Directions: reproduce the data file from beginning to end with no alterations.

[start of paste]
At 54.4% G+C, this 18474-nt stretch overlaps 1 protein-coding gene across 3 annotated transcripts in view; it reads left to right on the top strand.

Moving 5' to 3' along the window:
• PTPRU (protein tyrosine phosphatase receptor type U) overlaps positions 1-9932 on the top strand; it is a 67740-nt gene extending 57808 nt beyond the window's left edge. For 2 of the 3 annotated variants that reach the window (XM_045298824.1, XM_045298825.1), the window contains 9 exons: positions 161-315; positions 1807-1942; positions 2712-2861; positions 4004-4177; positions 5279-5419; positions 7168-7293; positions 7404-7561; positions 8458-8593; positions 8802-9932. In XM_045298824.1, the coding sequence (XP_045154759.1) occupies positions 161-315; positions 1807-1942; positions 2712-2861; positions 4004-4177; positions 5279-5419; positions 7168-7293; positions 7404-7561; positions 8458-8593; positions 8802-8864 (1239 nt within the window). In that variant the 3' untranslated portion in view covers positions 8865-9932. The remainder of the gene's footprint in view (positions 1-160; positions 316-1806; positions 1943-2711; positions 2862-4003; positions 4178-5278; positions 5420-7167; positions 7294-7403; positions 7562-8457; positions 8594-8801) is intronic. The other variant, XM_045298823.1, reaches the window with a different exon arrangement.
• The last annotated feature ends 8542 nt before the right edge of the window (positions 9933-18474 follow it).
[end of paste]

At 54.4% G+C, this 18474-nt stretch overlaps 1 protein-coding gene across 3 annotated transcripts in view; it reads left to right on the top strand.

Moving 5' to 3' along the window:
• PTPRU (protein tyrosine phosphatase receptor type U) overlaps positions 1-9932 on the top strand; it is a 67740-nt gene extending 57808 nt beyond the window's left edge. For 2 of the 3 annotated variants that reach the window (XM_045298824.1, XM_045298825.1), the window contains 9 exons: positions 161-315; positions 1807-1942; positions 2712-2861; positions 4004-4177; positions 5279-5419; positions 7168-7293; positions 7404-7561; positions 8458-8593; positions 8802-9932. In XM_045298824.1, the coding sequence (XP_045154759.1) occupies positions 161-315; positions 1807-1942; positions 2712-2861; positions 4004-4177; positions 5279-5419; positions 7168-7293; positions 7404-7561; positions 8458-8593; positions 8802-8864 (1239 nt within the window). In that variant the 3' untranslated portion in view covers positions 8865-9932. The remainder of the gene's footprint in view (positions 1-160; positions 316-1806; positions 1943-2711; positions 2862-4003; positions 4178-5278; positions 5420-7167; positions 7294-7403; positions 7562-8457; positions 8594-8801) is intronic. The other variant, XM_045298823.1, reaches the window with a different exon arrangement.
• The last annotated feature ends 8542 nt before the right edge of the window (positions 9933-18474 follow it).